Food Shortages and Stockpiling
Around a quarter of people in the UK have already begun preparing for a No Deal Brexit by stockpiling particular goods. Tinned food, medicines, toiletries, and toilet paper are some of the items which cautious Brits have been buying in bulk. This is due to fears about shortages in the event of a No Deal Brexit in October. Two decades ago, Britain only imported 25% of its food, but now we import up to 40% of our food. This means that we are especially dependent on the EU, which is the source of 1/3 of the food eaten in the UK. Issues with security at borders and trading tariffs following the UK leaving the EU without a deal would result in reductions in food availability. It would primarily affect fresh food and specialist ingredients. There are products such as eggs, potatoes, and carrots which are largely produced in the UK that we should not have problems with. However, there are likely to be shortages of:
- fresh fruit (peaches, nectarines)
- fresh vegetables (tomatoes, chillies, spinach)
- frozen potatoes
- meat (beef, lamb, bacon, ham)
- cakes (due to lack of powdered eggs)
- wine (prosecco, champagne, cava)
Product Prices Increasing
With panicking consumers stockpiling goods and there already being fewer goods available to buy, it is likely that the cost of limited products will increase. The University of Sussex experts predict that there could be an average price rise of 7% for food if Britain leaves the EU with no deal. Overall, this could end up costing the average family an extra £220 per year. This is not affordable for many people who are already struggling with soaring living costs.
In order to ensure that consumers are able to get what they need, supermarkets might have to introduce rationing. This means that they will limit the number of particular products that people can buy at once. It is mainly to prevent companies from using supermarkets as wholesalers if they do not have their own post-Brexit supply arrangements in place. The limits should not affect regular consumers unless they are trying to purchase large amounts of goods to stockpile privately. If import levels are too low then larger food retailers will need to enforce volume restrictions on customers. They will have to advertise these on shelves like the usual promotional limits and check at the tills.
Less Surplus for Food Banks
Charities who feed the poor have spoken out concerning the effect a No Deal Brexit would have on their ability to do their work. Food charities such as FareShare redistribute millions of meals from supermarkets and other such suppliers to people in need. However, if there is a shortage of food available, then there will also be a shortage of surplus food for them to redistribute. Logistical delays would also have a negative impact on their redistribution process. Up to 60% of surplus food which FareShare receives is fresh produce – and this would be the type of food most likely to experience shortages. The number of people relying on food banks has increased drastically over the last decade due to government austerity measures. Food banks will not be able to meet public demand, especially if individuals and businesses begin stockpiling. This will mean decreasing donations to food banks which will make the problem worse. The predicted economic recession following a No Deal Brexit would make many more families desperate and increase the pressure on food banks. The government is yet to respond to a request to establish a No Deal Hardship Fund which would provide cash grants to help to support people in food poverty across the UK.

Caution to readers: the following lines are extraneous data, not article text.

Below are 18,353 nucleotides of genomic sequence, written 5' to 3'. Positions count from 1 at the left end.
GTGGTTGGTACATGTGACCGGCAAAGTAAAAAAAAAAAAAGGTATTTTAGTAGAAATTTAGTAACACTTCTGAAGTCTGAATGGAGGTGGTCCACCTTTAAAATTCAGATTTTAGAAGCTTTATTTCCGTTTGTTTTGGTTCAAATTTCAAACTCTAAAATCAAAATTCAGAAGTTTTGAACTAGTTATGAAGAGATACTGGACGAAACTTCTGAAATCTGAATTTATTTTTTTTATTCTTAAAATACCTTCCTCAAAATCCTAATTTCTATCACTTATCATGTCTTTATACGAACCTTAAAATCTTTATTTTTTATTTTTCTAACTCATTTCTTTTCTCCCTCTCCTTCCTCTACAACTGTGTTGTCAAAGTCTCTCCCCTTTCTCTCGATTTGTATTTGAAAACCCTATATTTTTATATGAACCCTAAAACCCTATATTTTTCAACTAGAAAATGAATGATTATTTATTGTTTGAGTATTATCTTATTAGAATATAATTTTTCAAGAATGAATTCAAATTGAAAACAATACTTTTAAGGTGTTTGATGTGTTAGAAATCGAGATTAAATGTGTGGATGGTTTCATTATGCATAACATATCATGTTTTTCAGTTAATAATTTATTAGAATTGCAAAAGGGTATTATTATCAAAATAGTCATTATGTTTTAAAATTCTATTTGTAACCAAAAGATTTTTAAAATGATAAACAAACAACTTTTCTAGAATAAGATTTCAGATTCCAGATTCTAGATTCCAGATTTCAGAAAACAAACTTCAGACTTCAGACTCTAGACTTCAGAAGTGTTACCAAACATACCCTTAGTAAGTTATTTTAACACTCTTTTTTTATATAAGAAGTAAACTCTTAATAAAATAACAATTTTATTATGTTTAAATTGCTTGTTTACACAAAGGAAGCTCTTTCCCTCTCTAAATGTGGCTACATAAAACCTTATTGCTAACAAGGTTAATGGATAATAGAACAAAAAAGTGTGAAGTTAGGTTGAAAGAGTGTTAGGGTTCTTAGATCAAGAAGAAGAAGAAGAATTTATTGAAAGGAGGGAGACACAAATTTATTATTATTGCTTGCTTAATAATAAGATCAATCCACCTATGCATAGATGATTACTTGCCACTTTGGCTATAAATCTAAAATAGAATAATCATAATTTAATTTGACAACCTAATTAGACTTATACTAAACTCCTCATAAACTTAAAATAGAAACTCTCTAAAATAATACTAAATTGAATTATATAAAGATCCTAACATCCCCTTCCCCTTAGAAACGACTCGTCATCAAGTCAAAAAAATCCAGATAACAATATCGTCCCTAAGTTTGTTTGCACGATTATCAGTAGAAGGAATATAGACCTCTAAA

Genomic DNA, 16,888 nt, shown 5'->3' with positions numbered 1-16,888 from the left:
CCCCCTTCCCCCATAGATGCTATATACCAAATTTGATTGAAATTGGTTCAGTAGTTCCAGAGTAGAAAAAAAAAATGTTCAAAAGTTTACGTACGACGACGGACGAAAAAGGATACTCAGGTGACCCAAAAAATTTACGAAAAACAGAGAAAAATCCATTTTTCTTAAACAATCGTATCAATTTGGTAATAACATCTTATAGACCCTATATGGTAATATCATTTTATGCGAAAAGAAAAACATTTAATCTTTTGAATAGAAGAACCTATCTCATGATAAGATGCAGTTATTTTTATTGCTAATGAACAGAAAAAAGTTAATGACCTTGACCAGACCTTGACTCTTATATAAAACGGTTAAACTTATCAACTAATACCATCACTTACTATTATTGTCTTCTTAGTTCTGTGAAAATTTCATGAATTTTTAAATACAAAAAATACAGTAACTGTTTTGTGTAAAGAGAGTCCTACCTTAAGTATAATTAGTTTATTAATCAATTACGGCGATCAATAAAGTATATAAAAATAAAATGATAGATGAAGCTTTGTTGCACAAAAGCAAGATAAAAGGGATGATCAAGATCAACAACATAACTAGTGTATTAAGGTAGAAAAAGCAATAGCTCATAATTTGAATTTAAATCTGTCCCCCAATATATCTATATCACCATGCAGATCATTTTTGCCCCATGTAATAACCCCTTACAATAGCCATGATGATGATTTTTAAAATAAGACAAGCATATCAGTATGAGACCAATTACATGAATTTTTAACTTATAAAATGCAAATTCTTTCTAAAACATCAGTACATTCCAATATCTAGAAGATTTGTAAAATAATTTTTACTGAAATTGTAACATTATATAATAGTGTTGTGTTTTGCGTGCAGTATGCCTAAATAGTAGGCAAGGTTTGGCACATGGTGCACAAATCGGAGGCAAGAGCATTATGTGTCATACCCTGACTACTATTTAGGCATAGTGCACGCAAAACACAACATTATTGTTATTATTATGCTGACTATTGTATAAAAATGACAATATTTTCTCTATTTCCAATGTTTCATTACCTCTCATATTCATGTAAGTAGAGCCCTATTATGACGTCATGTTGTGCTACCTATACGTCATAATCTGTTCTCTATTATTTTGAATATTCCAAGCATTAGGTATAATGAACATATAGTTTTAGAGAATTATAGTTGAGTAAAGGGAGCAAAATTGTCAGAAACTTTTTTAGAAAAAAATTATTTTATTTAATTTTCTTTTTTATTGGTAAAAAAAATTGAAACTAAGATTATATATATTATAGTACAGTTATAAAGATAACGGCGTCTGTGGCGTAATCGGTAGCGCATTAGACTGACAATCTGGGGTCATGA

Declining Standards for School Dinners
There has already been widespread concern about the possibility of declining food safety standards after Britain leaves the EU. We currently have some of the highest standards in the world to ensure food safety and quality, but that could change if we no longer have to adhere to EU regulations. The US has much lower standards and hopes to be able to export chlorine-washed chicken and beef with growth hormones to the UK now. Even if this does not happen, though, there will still be a decline in the nutritional standard of UK school dinners. Food shortages would lead to a lack of choice for school meal providers. This would also affect other public service meal providers such as hospitals and care homes. The lack of fresh produce would result in a reliance on frozen and tinned goods for such meal providers. They would have to adapt their menus and reduce nutritional standards according to the food supply. Price increases due to shortages would also mean that these services would require more funding from the government. It would be harder for schoolchildren and those under the care of public services to get healthy meals.
Disastrous Forecast for the Food Industry
The chaos that leaving the EU with no deal for trading regulations would cause for the food industry is a massive concern. Tariffs and delays on imports and exports could seriously damage business for traders. Reports predict that around half of farms in the UK could risk going out of business due to becoming unprofitable in a scenario like this. The disruption could spell disaster for restaurants and hospitality services as well. Research predicts that No Deal Brexit would wipe out £3.4 billion in value for the restaurant sector. Food shortages and higher tariffs could result in job losses and eventual closures for businesses across the industry. High inflation resulting from food shortages would affect traders as well as consumers. The UK food and drink manufacturing industry wants the government to suspend competition law if there is a No Deal Brexit. Large companies can face heavy fines for collusion, but working together is the only way to ensure that food supplies will get to where they are needed.